Exam technique advice

Second Year A Level Sociology Students: Listen Up! (4)

Sarah Best

10th October 2017

In the fourth of series of posts aimed at Year 2 A Level Sociology students, Ewan Somerville examines the importance of passion and resilience during your studies.

  • Be passionate, be argumentative

 There's nothing better than looking forward to your sociology lessons; they end up being so much more productive if you actually enjoy them. This was the case for me because in the second year most of us in my class all opened up and were confident enough to debate with each other and our teacher across the classroom; be inquisitive, don't be afraid to challenge things and debate different viewpoints in class.

I can remember a moment in my class earlier this year when my teacher was explaining where the 'Third Way', introduced in Britain by Tony Blair during the New Labour years, sat theoretically. She was saying how it was a move away from the New Right with a more socially liberal approach to policymaking, a 'social democratic' approach. I interjected and contested that fundamentally not much changed from the Thatcher/Major years with the 'hand up not a hand out' approach to welfare, the emboldening of corporations in wielding massive economic power etc. She rolled her eyes. The class laughed. Another student disputed my point. We had a debate; this is the joy of sociology.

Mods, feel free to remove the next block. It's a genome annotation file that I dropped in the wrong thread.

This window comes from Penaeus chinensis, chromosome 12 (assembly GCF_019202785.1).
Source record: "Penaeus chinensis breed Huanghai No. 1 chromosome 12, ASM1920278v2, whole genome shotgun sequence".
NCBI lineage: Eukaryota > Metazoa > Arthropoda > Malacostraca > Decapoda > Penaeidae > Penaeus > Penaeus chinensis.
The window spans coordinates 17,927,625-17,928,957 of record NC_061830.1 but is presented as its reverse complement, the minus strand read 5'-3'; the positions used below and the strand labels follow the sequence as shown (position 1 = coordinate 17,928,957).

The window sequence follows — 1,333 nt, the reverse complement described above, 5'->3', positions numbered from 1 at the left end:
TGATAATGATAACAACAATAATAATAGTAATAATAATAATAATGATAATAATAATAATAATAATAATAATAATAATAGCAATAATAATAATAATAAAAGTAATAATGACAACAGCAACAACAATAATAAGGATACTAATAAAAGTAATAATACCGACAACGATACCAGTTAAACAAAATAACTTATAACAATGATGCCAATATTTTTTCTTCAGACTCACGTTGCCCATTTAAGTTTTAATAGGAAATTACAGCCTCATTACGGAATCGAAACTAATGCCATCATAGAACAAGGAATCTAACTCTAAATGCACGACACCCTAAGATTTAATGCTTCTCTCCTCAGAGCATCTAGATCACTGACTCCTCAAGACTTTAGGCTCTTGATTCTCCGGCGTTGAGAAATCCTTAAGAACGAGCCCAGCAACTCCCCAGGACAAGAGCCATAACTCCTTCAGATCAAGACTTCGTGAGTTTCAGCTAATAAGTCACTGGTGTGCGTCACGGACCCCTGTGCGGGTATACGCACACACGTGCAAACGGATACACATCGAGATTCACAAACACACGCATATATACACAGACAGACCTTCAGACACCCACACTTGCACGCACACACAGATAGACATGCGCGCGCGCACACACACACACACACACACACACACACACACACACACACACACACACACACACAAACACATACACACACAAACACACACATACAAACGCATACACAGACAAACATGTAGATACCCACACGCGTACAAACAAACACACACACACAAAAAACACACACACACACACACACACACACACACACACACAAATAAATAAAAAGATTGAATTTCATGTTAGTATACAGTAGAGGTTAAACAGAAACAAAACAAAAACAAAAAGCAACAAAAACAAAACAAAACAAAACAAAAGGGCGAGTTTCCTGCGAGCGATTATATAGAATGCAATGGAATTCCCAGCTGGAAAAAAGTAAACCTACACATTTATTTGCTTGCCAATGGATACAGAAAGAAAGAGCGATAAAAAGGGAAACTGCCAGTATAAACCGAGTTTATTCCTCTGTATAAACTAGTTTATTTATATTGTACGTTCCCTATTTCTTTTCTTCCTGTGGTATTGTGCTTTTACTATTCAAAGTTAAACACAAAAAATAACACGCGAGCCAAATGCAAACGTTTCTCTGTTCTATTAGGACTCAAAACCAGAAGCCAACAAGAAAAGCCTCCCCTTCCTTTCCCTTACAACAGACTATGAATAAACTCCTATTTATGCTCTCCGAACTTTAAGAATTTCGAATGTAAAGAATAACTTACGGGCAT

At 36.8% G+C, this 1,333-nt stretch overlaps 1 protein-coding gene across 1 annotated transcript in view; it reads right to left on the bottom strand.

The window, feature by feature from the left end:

• Be prepared for knock backs

I worked very closely with my teacher in developing my exam technique, and she took apart every answer I did. It was several months before the exam itself and I was getting 21 marks on a 30 mark question, and 11 marks on a 20 mark question. I got a low A in my sociology mock exam in January. At points I could have quite easily given up hope of doing well in the exam itself. But no, I took all the constructive criticism and carried on churning out exam questions, putting into practice the extensive feedback my teacher was giving me. Gradually, my technique improved and of course this perseverance paid off on results day.

  • So to round up...

Don't be disheartened if you don't always get the grade you hoped for: keep at it and believe in yourself... This way you can make great progress and come out of the exams in the summer of 2018 in the top 4.9% of students in the country; I did it, so why can't you?

Sarah Best

Sarah is a passionate full-time Head of Sociology and Psychology and has worked in a variety in schools in the UK, and she is currently working in a British international school. She is keen to develop and boost the profile of both subjects.

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